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Who gets to be the voice inside your meditation app?

Mashable

March Mindfulness is a Mashable series that explores the intersection of meditation practice and technology. Because even in the time of coronavirus, March doesn't have to be madness. Get yourself into a comfortable position. Whose voice did you hear these words in? If you use meditation apps on the regular, you've got a particular person in your mind right now. Whether your chosen app is helmed by one signature voice or offers up to 10,000, voice is an important element of a meditation app. The voice becomes your link to developing mindfulness, your intimate guide to building tactical tools to help you navigate life's ups and downs, and the key to you actually returning the next day for another session.


How to care for your voice in case you're yelling this weekend

PBS NewsHour

This Friday, an estimated 800,000 people will descend on Washington, D.C., for President-elect Donald Trump's inauguration ceremony. A day later, protesters plan to join the fray at the Women's March. One bridge will unite the supporters and naysayers alike: full-throated yelling. When the dust settles, many may complain of hoarse voices, but why? Your vocal cords are mostly muscle.


How to Create Your Own Synthetic Voice With Just One Hour of Speech (Lyrebird Review) Lionbridge AI

#artificialintelligence

With deepfakes receiving a lot of media coverage recently, synthetic media is a trending topic among AI forums and a growing area of machine learning. The possible threats posed by manipulated or synthetic media has caught the attention of government officials and even led to a House of Representatives hearing in June of 2019. Like every new and emerging technology, synthetic media comes with risks. However, companies like Lyrebird are proof that the positive applications of synthetic media outweigh the negative. From chatbots to virtual assistants, research in ASR and higher-quality audio training data have led to some of the most useful tech of the current generation.


AI And Creativity Update: A Voice Double Conversation Featuring Joanna Penn And Mark Leslie Lefebvre

#artificialintelligence

In mid-2019, I shared 9 Ways That Artificial Intelligence Might Disrupt Authors and Publishing, and one of those possible disruptions concerned voice technologies, which I also wrote about in Audio for Authors. In 2020, we have seen an acceleration of AI with the release of GPT-3 for natural language processing and generation, as well as the development of ever more sophisticated voice recognition and creation. In this episode, Mark Leslie Lefebvre and I share a conversation between our Voice Doubles and our thoughts on the ramifications. You can get your own Voice Double at Descript.com. You can find Mark at MarkLeslie.ca. Mark also recorded a special episode with more of his thoughts in episode 148 of Stark Reflections. We'd love to know what you think so please leave a comment or tweet me @thecreativepenn and Mark @markleslie So, how's lockdown where you are? How are things in Canada? Mark: Lockdown has actually allowed me to discover new types of creativity in myself, where I seem to have prevented myself from writing prose. So I have the energy inside me to tell story, to want to share and amuse and entertain, and I redirected it into a different output that satisfied that part of my soul that needs to write, and now I'm back writing again. But while I was struggling, it was really good to have that outlet. Jo: I also struggled at the beginning, and I did a flurry of business activities.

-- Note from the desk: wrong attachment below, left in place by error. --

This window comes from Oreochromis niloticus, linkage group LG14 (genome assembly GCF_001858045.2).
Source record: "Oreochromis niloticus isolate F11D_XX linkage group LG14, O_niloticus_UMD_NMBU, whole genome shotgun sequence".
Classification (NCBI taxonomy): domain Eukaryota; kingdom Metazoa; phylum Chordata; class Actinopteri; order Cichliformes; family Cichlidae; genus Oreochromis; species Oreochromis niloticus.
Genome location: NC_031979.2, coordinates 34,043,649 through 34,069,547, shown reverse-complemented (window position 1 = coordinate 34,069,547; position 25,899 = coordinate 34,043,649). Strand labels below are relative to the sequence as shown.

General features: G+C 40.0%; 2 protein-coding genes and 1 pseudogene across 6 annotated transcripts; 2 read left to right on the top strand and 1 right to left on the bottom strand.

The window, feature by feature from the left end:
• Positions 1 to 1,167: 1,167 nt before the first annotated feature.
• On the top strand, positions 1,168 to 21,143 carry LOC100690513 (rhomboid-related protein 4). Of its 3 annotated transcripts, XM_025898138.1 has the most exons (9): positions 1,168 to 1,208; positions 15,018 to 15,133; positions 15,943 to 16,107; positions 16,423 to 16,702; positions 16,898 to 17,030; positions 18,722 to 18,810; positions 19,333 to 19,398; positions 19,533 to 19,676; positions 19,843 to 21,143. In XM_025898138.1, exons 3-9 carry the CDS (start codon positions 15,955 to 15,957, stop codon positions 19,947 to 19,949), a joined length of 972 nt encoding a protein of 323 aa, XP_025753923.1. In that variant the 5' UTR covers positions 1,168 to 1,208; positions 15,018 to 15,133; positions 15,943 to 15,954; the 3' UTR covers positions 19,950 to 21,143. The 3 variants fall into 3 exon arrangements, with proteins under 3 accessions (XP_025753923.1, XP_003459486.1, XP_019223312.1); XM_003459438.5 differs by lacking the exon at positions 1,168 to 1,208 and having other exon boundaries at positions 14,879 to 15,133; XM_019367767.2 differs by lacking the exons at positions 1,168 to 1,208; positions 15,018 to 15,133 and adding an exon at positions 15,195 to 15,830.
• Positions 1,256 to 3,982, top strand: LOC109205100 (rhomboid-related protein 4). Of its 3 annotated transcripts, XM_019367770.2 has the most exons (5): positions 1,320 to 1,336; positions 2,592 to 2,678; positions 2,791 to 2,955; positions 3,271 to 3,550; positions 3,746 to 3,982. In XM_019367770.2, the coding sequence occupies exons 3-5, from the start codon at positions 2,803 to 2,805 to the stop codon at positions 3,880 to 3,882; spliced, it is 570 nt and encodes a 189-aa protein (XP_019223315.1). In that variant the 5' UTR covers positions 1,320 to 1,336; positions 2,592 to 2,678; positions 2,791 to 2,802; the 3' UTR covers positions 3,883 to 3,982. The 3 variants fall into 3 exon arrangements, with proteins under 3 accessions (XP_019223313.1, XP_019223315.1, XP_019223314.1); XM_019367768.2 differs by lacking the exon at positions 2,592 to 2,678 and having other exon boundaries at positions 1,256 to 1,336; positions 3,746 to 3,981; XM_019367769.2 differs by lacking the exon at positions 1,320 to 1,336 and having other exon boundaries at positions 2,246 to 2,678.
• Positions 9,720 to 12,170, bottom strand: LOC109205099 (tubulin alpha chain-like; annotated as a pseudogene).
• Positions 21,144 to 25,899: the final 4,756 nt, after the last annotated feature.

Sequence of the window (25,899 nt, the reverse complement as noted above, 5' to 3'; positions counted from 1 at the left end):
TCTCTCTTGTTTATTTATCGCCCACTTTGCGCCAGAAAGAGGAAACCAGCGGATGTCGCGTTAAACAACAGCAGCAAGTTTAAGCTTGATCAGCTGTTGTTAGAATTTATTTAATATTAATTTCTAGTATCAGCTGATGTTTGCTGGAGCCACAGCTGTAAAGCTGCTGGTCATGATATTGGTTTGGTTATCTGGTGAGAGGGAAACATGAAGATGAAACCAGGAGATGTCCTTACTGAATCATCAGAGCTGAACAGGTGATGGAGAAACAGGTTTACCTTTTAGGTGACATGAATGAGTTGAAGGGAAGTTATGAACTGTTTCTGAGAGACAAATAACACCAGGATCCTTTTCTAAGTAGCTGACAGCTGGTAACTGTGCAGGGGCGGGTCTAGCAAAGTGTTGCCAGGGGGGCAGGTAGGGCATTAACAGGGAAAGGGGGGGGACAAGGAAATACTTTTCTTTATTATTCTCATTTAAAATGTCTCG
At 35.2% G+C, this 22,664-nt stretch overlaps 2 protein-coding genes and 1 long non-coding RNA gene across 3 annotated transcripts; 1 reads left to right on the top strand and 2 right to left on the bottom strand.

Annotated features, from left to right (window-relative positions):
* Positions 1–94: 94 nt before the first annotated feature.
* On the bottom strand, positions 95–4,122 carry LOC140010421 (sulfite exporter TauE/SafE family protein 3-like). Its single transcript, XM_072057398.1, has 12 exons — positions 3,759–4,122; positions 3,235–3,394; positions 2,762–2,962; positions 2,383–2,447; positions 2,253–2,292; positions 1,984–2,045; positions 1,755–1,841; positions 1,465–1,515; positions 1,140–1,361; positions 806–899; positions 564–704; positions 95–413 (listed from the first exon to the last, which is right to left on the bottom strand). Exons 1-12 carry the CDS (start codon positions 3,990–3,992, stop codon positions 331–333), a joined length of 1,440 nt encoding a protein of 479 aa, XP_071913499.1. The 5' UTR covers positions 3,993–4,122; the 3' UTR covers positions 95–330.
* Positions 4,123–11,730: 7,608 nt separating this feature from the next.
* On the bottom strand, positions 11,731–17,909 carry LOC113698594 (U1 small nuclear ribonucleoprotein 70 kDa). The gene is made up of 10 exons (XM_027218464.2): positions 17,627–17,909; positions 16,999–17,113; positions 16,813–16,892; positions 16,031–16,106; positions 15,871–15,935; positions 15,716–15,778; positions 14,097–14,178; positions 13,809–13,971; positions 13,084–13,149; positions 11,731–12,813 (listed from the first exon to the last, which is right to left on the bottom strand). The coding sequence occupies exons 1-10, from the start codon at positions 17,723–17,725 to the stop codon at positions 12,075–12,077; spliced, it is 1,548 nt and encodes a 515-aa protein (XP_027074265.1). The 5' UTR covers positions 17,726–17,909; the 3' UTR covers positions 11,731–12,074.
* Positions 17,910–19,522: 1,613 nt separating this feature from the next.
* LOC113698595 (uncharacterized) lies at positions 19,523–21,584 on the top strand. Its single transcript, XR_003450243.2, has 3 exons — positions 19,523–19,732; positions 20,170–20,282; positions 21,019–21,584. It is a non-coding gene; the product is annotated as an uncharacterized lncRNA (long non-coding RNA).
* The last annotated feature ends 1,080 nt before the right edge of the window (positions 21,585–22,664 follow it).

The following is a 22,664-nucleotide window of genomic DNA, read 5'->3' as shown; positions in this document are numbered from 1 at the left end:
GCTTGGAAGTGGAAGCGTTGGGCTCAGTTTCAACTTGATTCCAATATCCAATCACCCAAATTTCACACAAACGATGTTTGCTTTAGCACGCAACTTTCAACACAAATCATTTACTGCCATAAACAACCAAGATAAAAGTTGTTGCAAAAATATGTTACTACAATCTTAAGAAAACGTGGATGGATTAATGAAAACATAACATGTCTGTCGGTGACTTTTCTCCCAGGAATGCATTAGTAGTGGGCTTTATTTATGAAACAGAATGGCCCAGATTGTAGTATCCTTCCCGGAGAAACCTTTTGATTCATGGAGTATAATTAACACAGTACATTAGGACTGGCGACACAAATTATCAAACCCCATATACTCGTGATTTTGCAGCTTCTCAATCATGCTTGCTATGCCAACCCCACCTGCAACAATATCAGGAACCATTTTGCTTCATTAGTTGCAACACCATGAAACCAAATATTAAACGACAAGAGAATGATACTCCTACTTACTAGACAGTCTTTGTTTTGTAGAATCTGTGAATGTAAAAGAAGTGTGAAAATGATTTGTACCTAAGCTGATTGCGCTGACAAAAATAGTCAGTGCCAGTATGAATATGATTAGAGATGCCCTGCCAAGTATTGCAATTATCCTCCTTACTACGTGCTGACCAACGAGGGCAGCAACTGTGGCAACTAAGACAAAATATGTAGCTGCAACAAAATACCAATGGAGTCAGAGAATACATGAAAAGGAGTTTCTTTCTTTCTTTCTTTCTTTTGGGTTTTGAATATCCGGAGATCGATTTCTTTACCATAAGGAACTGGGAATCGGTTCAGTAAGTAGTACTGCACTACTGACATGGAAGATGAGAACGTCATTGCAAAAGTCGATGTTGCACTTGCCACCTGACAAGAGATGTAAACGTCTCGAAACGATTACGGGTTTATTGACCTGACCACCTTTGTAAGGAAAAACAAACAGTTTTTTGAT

How To Start A Small Business During Pandemic - 3 Ways to Record and Publish Your Online Course

#artificialintelligence

In this tutorial, I want to talk to you about the 3 best ways to record and publish your online course. By the time we are through, you will have learned about three ways to record and publish your online content in order to boost viewer numbers and customer experience. The first way to record and publish your online course is through PowerPoint or Keynote and VoiceOver. This technique is simple, cheap, and great for camera-shy people. First, make your PowerPoint or Keynote presentation as normal.